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Recently a list member quoted Art Brodsky as saying that a major question was that the CWA would be key to “whether the Internet will continue to be open, or whether the telephone and cable companies will turn it into an instrument under their control. The prospects are not encouraging.”

Part of this issue is lurking in the many layers of NDA encrusted peering agreements.

The point is that determining the cost of backbone interconnection is one of the most arcane black arts in the internet today. The commercial internet backbone dates from April 1, 1995 when NSFnet was turned off. UUnet PSI and BBN and MCI were the principal commercial backbones. These guys got together and said lets agreed that since all our networks are of approximately the same size we will interconnect with each other and freely delivery each others traffic. All interconnected networks that can deliver their customers traffic to the entire global internet shall be known as Tier one backbones. If you paid to connect to a tier one backbone - you knew you had a rock solid upstream provider. NO One was upstream of a tier one cause they were at the very top of the pyramid.

The rules were informal.No one entity tried to be number one rule keeper. The art of peering quickly evolved- Tier one peers did not have to deliver pay any one upstream On the other hand every one else was downstream they got money from their downstream isps for links running at a defined speed at such and such cost per month ISPs to whom they were providing internet connectivity. This worked pretty well. Pretty soon ISPs figured out that they could save money by peering with each other. Keep local traffic local. Only traffic that was non local really had be paid for. Delivery of Non local traffic to the rest of the internet was called transit.

Now argument began to develop over transit Exodus in 1997-1999 was a network composed mostly of web farms situated at interexchange points. Exodus said to BBN GTE we have the content for your eyeballs peer with us for free. BBN GTE refused. They won. Exodus did not disconnect. But the lesson was learned.

Large amounts of symmetrical traffic would save money. Tom Vest Built up AOL’s backbone in the pacific region especially by building data centers that changed traffic patterns in the pacific between 2000 and 2003.

Google looked at that and some would copied it with great success. Google’s best keep secret is its huge network. We have descriptions of Google’s large server farms…. what we don’t have and don’t know the the extent of their microsever farm in a sixteen wheeler Truck. How many thousands of these exist?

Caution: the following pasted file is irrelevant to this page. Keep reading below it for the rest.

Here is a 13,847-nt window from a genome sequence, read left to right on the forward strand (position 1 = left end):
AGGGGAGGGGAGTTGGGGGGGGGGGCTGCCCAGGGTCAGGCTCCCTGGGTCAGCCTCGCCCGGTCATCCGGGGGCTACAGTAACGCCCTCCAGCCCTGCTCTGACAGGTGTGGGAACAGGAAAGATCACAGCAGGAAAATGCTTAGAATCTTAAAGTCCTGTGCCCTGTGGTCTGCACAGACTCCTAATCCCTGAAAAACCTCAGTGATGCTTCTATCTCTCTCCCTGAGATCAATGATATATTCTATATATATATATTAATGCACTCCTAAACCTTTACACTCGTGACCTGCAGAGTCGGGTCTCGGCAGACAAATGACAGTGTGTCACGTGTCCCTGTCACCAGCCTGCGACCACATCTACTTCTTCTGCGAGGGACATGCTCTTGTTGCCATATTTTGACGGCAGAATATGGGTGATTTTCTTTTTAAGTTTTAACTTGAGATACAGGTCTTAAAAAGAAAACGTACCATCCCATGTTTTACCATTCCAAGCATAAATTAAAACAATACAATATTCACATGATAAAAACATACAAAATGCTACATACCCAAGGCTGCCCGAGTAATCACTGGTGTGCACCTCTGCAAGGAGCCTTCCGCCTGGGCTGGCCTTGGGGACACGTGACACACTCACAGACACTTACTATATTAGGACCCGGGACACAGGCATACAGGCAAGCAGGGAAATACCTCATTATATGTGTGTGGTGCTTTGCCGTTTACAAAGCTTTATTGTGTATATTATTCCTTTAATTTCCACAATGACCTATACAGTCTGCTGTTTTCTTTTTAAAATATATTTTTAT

Has Google been able to turn itself into a tier one network? Quite possibly. EBAY and Amazon have built up global networks of a tier one size. SBC has a service contract with Level 3 for its backbone ie it runs on Level 3’s net.

Now think about the cost of inter connecting to the internet. ALL of this was funded in avery few short years by teen agers who for a few thousand dollar worth of equipment could setup internet service in their parent’s homes. In 1992 Avi Freedman set the basic nationwide rate for dial up service per month. $19.95. By 1997-98 there were 10,000 commercial internet services provider business in the USA. All run on.. shoe strings by hardworking passionate men and woman. There were LOCAL companies who really did care about their customer and who would give them GOOD SERVICE. All for a measly $20 bucks a month. Still if you were at the top of the pile there was lots of money being paid in by the little guys. The big networks still had lots of folk to pay for the backbones they were providing. But with broadband raising the cost of entry circa 2000 onwards and the duopoly driving thousands of ISPs out of business. Twenty bucks a month for comcast or qwest or sbc didn’t go so fart as it used to. The large companies brought dis economies of scale to pay for and operate national back bones.

We have built a superb communications system, the safe operation of which is critical to our economy. Yet because it has grown up with out regulation we actually have NO idea what it does cost to run and with out knowledge of costs we have no way to figure out what prices should be. I met art brodsky when i was at OITA in DC in 1990 1991. He is an outstanding reporter but I have strong doubts about the thesis that the CWA is the focus of our problem,

I’d say to bob it is the interconnection of the first square mile that is the problem.

Later I added: It is possible that Google is sitting there laughing at the need of verizon, qwest and ATT to just deliver the bits without google paying anything if it is a tier one peer. Does Google pay? Something surely but what we just don’t fircking now.

Of course the simple point is that we have NO clue about that global infrastructure at google that Erikas Napjus is director of.

Policy makers are beinbg asked to make critical decisions with no knowledge of specific facts That Is BAD

One Response to “Peering and the Internet Backbone Business Model - Top Secret”

  1. on 02 Nov 2007 at 4:42 am More on peering | Susan Crawford blog

    […] what happens on backbones is not available to us or, more importantly, to researchers. Gordon Cook says that everything about prices for backbone carriage is […]

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